The Minister for Decentralisation, the Rt Hon Greg Clark MP, announced in June that, in accordance with the Coalition Agreement, we intend to abolish the Infrastructure Planning Commission (IPC) and move its expertise into a new Major Infrastructure Planning Unit (MIPU) that will be part of the Planning Inspectorate (PINS). Legislation to enable this will be introduced in the Localism Bill, which is planned to be introduced into Parliament in this Session. The actual timing for abolition of the IPC will be determined by this primary legislation which it is proposed should enact its abolition and replacement.

We intend to retain the IPC’s fast-track application and examination processes, but major infrastructure projects will be decided by Ministers on the basis of recommendations by MIPU. The statutory timetable for decision-taking will be no longer than under the current regime.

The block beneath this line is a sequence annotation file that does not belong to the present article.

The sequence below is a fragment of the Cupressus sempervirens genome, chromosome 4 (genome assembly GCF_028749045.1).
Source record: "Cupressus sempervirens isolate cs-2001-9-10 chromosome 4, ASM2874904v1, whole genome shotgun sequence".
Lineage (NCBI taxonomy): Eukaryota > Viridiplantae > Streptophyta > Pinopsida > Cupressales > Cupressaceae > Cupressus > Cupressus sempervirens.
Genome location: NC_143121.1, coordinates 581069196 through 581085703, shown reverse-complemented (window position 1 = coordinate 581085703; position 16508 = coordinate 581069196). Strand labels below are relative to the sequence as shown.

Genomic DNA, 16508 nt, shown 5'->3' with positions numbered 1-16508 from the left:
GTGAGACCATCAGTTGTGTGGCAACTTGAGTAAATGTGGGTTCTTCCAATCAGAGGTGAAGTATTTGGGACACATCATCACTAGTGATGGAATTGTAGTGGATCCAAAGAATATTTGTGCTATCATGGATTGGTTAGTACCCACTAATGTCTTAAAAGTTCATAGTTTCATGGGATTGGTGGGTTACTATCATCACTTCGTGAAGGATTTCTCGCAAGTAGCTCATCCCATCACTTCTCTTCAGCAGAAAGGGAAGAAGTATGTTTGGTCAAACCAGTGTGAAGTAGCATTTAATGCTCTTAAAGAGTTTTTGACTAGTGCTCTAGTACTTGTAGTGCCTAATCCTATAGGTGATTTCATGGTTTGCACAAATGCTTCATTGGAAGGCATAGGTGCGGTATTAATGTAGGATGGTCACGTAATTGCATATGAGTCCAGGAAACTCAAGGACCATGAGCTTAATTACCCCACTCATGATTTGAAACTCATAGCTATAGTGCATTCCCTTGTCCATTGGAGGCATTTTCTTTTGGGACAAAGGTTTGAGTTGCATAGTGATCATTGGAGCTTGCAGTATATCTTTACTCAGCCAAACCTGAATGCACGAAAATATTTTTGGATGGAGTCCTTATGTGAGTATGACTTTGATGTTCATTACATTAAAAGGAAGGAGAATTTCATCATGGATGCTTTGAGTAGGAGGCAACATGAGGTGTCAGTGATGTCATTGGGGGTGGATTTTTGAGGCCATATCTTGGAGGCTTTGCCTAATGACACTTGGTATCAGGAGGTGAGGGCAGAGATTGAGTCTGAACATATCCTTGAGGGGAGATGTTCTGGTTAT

A more detailed Work Plan for Major Infrastructure Planning, including further details about decision making arrangements, will be published by the Department for Communities and Local Government before the end of the year.

Final decisions have not been made on the future structure of MIPU within PINS. CLG officials are in close contact with the leadership teams of both PINS and IPC to identify the most efficient structure necessary to deliver an effective and integrated PINS covering both of their portfolios.

National Policy Statements will continue to be the primary basis for decisions on major infrastructure development consent applications. Consents for major infrastructure projects will be decided by Ministers on the basis of recommendations by MIPU, ensuring that decisions are made by those who are democratically elected.

There will be transitional arrangements to ensure that any projects being considered by the IPC at the time of the changes are not delayed. Any applications in the system will transfer seamlessly from the IPC to MIPU. A large number of projects currently listed on the IPC website are for energy infrastructure and we recognise the importance of these projects. We will be working closely with energy developers to ensure they are aware of changes to the planning system and to facilitate a smooth transition of projects so as to avoid delay.

November 2010